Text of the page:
Turning my home into a bed & breakfast: 4 things to consider
Starting your own bed & breakfast could be a fabulous idea, especially if you own a large house in the right location. Not to mention the additional income can come in handy, so long as you’re a people person.
Unfortunately, converting your house into a bed & breakfast might not be so simple. Potential zoning restrictions and other issues covered below could throw a snag into your plan.
1. Zoning restrictions
Many cities in Costa Rica have had a zoning plan since 1993. The city of Curridabat east of San José was one of the first municipalities to implement a zoning plan. Other cities west and southwest of San José, such as Escazú and Santa Ana, created zoning plans in 2003 and 2005, respectively. Quite a few cities in the beach towns of Costa Rica still do not have any zoning plans.
Cities with a zoning plan will allow a commercial enterprise only in a commercial location. Your neighborhood is probably zoned residential, but that doesn’t necessarily imply you cannot run a bed and breakfast in your home. Many cities allow for a bed and breakfast to have up to five bedrooms in their zoning plans. This means that you can rent out five rooms as a bed & breakfast and maintain any additional space for your personal use. In case you have an attached or detached apartment or caretaker’s house, you can rent this out long term (three years) without breaking the law.
So before you make any plans of converting your house into a B&B, make sure you go to your municipality and ask for their plan regulador, or zoning plan. You do have to apply for a small business license at your municipality called a patente.
2. Location, location, location
Your location is very important. Most guests who book at a bed and breakfast stay only a limited amount of days in one place. Very few guests will stay a whole week with you, unless you are at a beach location. The closer you are to an international airport or a beach, the easier it will be to find clients. Mountain locations as well as being two hours away from an airport will make your job that much harder, unless you have a special attraction nearby, like a volcano.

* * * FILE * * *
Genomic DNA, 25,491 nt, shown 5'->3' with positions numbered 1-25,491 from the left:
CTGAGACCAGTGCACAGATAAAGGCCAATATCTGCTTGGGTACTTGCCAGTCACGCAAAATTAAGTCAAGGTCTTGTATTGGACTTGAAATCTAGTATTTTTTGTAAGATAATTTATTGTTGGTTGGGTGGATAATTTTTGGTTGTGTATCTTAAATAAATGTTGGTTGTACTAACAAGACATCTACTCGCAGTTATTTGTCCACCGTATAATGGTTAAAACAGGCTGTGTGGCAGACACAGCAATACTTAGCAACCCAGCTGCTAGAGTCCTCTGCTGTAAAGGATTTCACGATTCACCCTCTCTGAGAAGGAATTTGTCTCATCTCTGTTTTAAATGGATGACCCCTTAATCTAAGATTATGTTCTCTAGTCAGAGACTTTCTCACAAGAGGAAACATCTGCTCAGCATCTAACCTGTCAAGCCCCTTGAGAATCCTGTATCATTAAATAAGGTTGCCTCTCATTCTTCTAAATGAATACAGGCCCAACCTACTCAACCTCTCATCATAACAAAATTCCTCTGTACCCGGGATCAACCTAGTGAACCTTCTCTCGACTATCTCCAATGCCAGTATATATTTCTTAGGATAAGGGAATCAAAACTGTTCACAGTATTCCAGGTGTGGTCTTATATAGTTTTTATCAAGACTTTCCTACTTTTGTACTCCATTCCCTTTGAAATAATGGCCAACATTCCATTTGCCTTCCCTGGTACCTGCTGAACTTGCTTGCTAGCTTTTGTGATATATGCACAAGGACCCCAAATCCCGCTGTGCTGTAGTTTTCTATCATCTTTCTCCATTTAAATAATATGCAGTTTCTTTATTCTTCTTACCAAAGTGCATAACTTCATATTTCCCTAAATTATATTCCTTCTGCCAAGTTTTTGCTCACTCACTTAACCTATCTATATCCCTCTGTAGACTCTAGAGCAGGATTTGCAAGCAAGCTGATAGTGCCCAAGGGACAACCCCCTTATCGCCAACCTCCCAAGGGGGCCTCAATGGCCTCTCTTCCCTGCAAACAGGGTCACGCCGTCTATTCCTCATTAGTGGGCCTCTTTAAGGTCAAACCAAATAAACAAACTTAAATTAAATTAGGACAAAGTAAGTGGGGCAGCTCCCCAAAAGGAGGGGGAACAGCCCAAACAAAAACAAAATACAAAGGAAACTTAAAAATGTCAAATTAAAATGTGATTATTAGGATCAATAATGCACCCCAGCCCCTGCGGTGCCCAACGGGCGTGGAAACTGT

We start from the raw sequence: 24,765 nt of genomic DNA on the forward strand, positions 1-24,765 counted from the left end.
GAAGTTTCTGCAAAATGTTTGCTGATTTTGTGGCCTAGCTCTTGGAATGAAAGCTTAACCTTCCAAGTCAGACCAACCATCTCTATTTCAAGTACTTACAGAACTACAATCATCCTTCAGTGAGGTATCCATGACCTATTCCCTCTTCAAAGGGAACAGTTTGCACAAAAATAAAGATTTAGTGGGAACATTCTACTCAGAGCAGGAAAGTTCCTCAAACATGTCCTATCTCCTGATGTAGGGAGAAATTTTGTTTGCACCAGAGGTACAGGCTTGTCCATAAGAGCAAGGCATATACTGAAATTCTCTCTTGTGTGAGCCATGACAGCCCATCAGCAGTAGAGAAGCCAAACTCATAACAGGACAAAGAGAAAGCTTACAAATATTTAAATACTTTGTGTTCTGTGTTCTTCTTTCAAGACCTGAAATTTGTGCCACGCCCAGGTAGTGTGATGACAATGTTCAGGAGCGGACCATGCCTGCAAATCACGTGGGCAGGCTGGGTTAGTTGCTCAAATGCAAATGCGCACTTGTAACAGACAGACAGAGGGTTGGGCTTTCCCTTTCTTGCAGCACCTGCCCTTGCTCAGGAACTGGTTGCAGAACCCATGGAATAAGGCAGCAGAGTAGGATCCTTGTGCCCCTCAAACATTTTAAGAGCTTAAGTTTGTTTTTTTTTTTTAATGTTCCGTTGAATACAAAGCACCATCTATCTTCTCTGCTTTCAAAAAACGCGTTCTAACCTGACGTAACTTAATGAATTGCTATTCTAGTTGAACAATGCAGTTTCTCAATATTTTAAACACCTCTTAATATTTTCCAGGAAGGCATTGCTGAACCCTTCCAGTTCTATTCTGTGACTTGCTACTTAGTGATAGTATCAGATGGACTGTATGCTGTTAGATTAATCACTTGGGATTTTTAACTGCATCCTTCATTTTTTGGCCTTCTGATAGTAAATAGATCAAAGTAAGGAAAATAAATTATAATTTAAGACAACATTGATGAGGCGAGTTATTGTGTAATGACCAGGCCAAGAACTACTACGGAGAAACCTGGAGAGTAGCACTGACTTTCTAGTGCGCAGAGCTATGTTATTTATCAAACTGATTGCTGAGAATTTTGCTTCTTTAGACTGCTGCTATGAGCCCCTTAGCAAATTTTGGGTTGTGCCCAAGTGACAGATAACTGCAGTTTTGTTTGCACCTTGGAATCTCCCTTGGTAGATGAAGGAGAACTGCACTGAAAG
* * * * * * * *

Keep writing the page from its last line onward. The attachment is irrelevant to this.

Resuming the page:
If you are nearby San José, you can try to market to the local expats who live near the beaches, since they will have to go to the city for doctor, dentist, hospital and lawyer visits.
3. Marketing your B&B
The era of the Internet has made marketing a little bit easier for a dedicated person, but also competitive. Large companies like TripAdvisor, Expedia.com, Booking.com, VRBO.com, and Bookit.com are your largest competitors. Spending $500 on a website and expecting it will appear on Google or Yahoo with a top ranking is a dream, but getting your bed & breakfast listed on those websites for a commission or at specialized websites like Anywhere Costa Rica or BedandBreakfast.com will get you going at a much lower cost.
4. Run your B&B from a hammock
Many expats dream about moving to Costa Rica, living in paradise and running a bed and breakfast from a hammock. Believe me, it doesn’t happen like that. Owning a B&B and making money is hard work, and it never stops. And keep in mind vacationing becomes difficult when you’re constantly serving travelers. You also need to be a people person. Otherwise you might have a hard time getting referrals, which is essential in the bed & breakfast business.
Ivo Henfling, a Dutch expat who has lived in Costa Rica since 1980, founded the American-European Real Estate Group back in 1999, the first functioning MLS with affiliate agents from coast to coast. You can contact Ivo at (506) 2289-5125 / 8834-4515 or at firstname.lastname@example.org.
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